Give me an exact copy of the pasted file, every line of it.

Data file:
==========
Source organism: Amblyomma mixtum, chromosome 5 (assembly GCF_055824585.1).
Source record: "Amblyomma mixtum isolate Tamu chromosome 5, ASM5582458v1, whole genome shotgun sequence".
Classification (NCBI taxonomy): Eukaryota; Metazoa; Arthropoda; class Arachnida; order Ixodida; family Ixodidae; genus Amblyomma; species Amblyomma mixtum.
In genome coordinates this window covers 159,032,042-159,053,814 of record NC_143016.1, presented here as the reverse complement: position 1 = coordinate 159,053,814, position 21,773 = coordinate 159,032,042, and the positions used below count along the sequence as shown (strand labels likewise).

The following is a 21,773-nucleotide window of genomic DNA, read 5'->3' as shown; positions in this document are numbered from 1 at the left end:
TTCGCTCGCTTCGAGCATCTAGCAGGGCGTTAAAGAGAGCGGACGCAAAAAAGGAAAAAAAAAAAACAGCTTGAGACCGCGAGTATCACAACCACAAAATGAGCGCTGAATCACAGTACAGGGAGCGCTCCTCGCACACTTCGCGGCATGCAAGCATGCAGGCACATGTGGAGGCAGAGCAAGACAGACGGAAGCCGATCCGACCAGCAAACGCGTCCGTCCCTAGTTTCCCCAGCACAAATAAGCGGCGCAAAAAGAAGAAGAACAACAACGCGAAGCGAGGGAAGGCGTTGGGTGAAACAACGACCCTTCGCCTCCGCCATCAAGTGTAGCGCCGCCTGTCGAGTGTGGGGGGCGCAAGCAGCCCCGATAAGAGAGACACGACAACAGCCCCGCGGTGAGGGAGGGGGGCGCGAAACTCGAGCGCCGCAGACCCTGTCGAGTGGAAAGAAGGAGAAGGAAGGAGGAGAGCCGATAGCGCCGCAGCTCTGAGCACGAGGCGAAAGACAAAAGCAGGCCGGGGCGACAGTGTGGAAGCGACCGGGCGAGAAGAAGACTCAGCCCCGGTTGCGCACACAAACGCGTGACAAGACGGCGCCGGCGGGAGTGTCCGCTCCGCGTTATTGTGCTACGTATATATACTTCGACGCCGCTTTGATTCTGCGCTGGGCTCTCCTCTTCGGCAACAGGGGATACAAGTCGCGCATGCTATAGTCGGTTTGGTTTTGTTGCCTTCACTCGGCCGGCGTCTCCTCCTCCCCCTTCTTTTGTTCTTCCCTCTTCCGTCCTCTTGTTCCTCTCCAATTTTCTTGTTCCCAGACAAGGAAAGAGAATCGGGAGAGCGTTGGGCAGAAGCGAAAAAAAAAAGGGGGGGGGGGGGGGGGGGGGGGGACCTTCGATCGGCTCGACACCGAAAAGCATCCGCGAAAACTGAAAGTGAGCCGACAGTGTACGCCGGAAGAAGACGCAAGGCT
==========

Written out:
Source organism: Amblyomma mixtum, chromosome 5 (assembly GCF_055824585.1).
Source record: "Amblyomma mixtum isolate Tamu chromosome 5, ASM5582458v1, whole genome shotgun sequence".
Classification (NCBI taxonomy): Eukaryota; Metazoa; Arthropoda; class Arachnida; order Ixodida; family Ixodidae; genus Amblyomma; species Amblyomma mixtum.
In genome coordinates this window covers 159,032,042-159,053,814 of record NC_143016.1, presented here as the reverse complement: position 1 = coordinate 159,053,814, position 21,773 = coordinate 159,032,042, and the positions used below count along the sequence as shown (strand labels likewise).

The following is a 21,773-nucleotide window of genomic DNA, read 5'->3' as shown; positions in this document are numbered from 1 at the left end:
TTCGCTCGCTTCGAGCATCTAGCAGGGCGTTAAAGAGAGCGGACGCAAAAAAGGAAAAAAAAAAAACAGCTTGAGACCGCGAGTATCACAACCACAAAATGAGCGCTGAATCACAGTACAGGGAGCGCTCCTCGCACACTTCGCGGCATGCAAGCATGCAGGCACATGTGGAGGCAGAGCAAGACAGACGGAAGCCGATCCGACCAGCAAACGCGTCCGTCCCTAGTTTCCCCAGCACAAATAAGCGGCGCAAAAAGAAGAAGAACAACAACGCGAAGCGAGGGAAGGCGTTGGGTGAAACAACGACCCTTCGCCTCCGCCATCAAGTGTAGCGCCGCCTGTCGAGTGTGGGGGGCGCAAGCAGCCCCGATAAGAGAGACACGACAACAGCCCCGCGGTGAGGGAGGGGGGCGCGAAACTCGAGCGCCGCAGACCCTGTCGAGTGGAAAGAAGGAGAAGGAAGGAGGAGAGCCGATAGCGCCGCAGCTCTGAGCACGAGGCGAAAGACAAAAGCAGGCCGGGGCGACAGTGTGGAAGCGACCGGGCGAGAAGAAGACTCAGCCCCGGTTGCGCACACAAACGCGTGACAAGACGGCGCCGGCGGGAGTGTCCGCTCCGCGTTATTGTGCTACGTATATATACTTCGACGCCGCTTTGATTCTGCGCTGGGCTCTCCTCTTCGGCAACAGGGGATACAAGTCGCGCATGCTATAGTCGGTTTGGTTTTGTTGCCTTCACTCGGCCGGCGTCTCCTCCTCCCCCTTCTTTTGTTCTTCCCTCTTCCGTCCTCTTGTTCCTCTCCAATTTTCTTGTTCCCAGACAAGGAAAGAGAATCGGGAGAGCGTTGGGCAGAAGCGAAAAAAAAAAGGGGGGGGGGGGGGGGGGGGGGGGACCTTCGATCGGCTCGACACCGAAAAGCATCCGCGAAAACTGAAAGTGAGCCGACAGTGTACGCCGGAAGAAGACGCAAGGCT